• Coming home to a mess makes me feel stressed and overwhelmed
  • Cleaning up after others who have the ability to clean up after themselves makes me and my needs feel disregarded
  • Cleaning my house on my own each week takes too much time and makes me feel tired
  • If the house is messy, I have a hard time feeling at my best

3. Communicate Your Boundaries and Create Supportive Solutions

Now that you know what your boundary is, you can better create solutions that make boundary-respecting shifts in your day-to-life. Using the same example, here’s what those solutions can look like:

  • If you’re single, you may need to set a boundary around your time so that you can spend more of it taking care of your home. Or, you may need to consider paying a housecleaner to help, if sparing time is difficult.
  • If you’re in a relationship and share your home with your partner, you may need to discuss this boundary with them and explain that you need them to help in better caring for your shared home.
  • If you’re a parent with children at home, you might want to enforce your boundaries with a chore system for children to help take care of your home.
  • Depending on your career’s mental and physical health, you might have a conversation with them around your expectations of them partaking in household chores

4. Learn to Say No

Having the ability to say “No” confidently and kindly is key when setting boundaries. It starts with deciding you will no longer let certain things break or weaken your boundaries, and it especially helps when communicating your boundaries ends in a refusal of the other person to respect them. Simply put, your needs need to be non-negotiable and learning to refuse other’s disregard for them is important for you to be able to show up as your best self.

While following these steps, you may find that you need to make adjustments towards either your caregiving duties or other parts of your life. In all of these examples, communicating your boundaries opens up the conversation and lets your loved ones know that you’re struggling and you need their help. This can be difficult or may feel comfortable at first, but as you continue to communicate more boundaries, you’ll feel more confident in asking for support, so you can focus on being the best caregiver you can be.

Boundaries and Caregiver Self-Care Tips

Navigating conversations around boundaries can be challenging, especially if you are new to the process. It’s important to remember that boundaries are essential to your wellbeing and are a key part of self-care. Here’s some tips to help you along the way:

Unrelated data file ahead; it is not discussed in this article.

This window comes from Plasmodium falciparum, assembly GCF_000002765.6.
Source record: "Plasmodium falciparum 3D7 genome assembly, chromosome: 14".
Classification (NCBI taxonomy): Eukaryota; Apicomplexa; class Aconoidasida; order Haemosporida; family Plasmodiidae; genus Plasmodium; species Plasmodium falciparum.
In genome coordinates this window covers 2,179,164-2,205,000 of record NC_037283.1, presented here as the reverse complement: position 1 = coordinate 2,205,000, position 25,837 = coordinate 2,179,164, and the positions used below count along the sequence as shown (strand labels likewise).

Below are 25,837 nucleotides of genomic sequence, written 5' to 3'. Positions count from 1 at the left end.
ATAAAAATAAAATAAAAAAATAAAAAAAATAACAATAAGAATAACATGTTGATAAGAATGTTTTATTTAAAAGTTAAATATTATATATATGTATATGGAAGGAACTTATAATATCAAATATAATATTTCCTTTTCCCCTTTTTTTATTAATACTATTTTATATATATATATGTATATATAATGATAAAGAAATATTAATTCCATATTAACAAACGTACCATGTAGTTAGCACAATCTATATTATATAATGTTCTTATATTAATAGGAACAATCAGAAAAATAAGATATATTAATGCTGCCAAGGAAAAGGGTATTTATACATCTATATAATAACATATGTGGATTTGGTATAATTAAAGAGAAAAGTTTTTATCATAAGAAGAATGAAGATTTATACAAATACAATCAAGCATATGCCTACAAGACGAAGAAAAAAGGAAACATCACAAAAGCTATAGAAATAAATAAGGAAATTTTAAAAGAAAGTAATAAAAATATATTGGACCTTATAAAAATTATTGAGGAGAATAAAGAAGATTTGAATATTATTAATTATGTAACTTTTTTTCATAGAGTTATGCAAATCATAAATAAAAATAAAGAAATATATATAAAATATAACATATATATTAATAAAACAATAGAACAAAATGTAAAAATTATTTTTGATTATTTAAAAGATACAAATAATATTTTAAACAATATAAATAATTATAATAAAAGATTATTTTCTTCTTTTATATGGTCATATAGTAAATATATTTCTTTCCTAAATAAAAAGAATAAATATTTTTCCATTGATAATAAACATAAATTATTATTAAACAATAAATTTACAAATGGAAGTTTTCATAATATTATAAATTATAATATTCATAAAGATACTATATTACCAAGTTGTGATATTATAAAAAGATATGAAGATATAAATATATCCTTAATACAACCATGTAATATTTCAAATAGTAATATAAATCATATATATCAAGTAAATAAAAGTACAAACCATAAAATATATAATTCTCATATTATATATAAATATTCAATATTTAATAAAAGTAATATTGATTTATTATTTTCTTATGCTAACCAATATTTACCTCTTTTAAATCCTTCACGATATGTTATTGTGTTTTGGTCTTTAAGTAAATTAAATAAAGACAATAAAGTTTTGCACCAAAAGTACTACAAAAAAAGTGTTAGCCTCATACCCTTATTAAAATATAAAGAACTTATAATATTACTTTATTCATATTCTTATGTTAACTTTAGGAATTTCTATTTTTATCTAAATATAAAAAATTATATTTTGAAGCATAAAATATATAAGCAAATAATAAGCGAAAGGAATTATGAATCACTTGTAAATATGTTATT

1. Set Boundaries Early

When possible, setting boundaries at the beginning of a new situation or relationship role can help avoid the stress of trying to break long-lived unhealthy habits and dynamics.

2. Leave Room for Flexibility

Your needs and your caree’s needs may change throughout your caregiving journey. Setting ground rules to adjust boundaries over time can help lay the foundation for a healthy caregiving experience.

3. Address Caregiver Guilt

Caregiving is an inherently selfless act, making setting boundaries and prioritizing your own wellbeing feel like a selfish act. Especially when it feels like you can never do “enough” for your care, setting boundaries around your self-care can result in caregiver guilt, a common and complicated experience for caregivers. Rather than feeling guilty, recognize that not addressing your needs doesn’t allow you to take care of yourself. And when you don’t take care of yourself, it becomes increasingly difficult to care for others.

4. Take a Break

Caregiving can feel like a marathon that never ends. Taking daily and weekly breaks to check-in with yourself and prioritize your needs can help ease tension and stress. Getting outside, taking a walk, and even just stepping away to take some deep breaths in a stressful situation can help minimize tension in your caregiving relationship while helping to reduce the negative impacts of stress on your health.

Related: 10 Easy Ways to Take Care of You

5. Seek Help & Support

As a caregiver, each day may bring a new challenge that you may not know how to handle. It’s important to accept that you may need extra support. Seeking the help of a professional, either to support your mental health or help with caregiving duties you aren’t comfortable with, is a vital step in your self-care and your ability to best care for your loved one. There are also online and in-person caregiver support groups you may want to seek out, to help you feel less alone in navigating caregiving.

Download Now: FREE Caregiver Resource Guide

Written by:

Ron Martin

Vice President of the Nutrients Division

Ron Martin is the Vice President of the Nutrients Division at Kaneka North America. Ron’s dedication to lifelong learning and belief that “one cannot know too much” inspired a decades-long career centered around educating the public about health.

Connect With Us

As seen in:

  • ABC Logo
  • The Dr. OZ Show Logo
  • Fox Logo
  • Whole Foods Magazine Logo
  • CBS Logo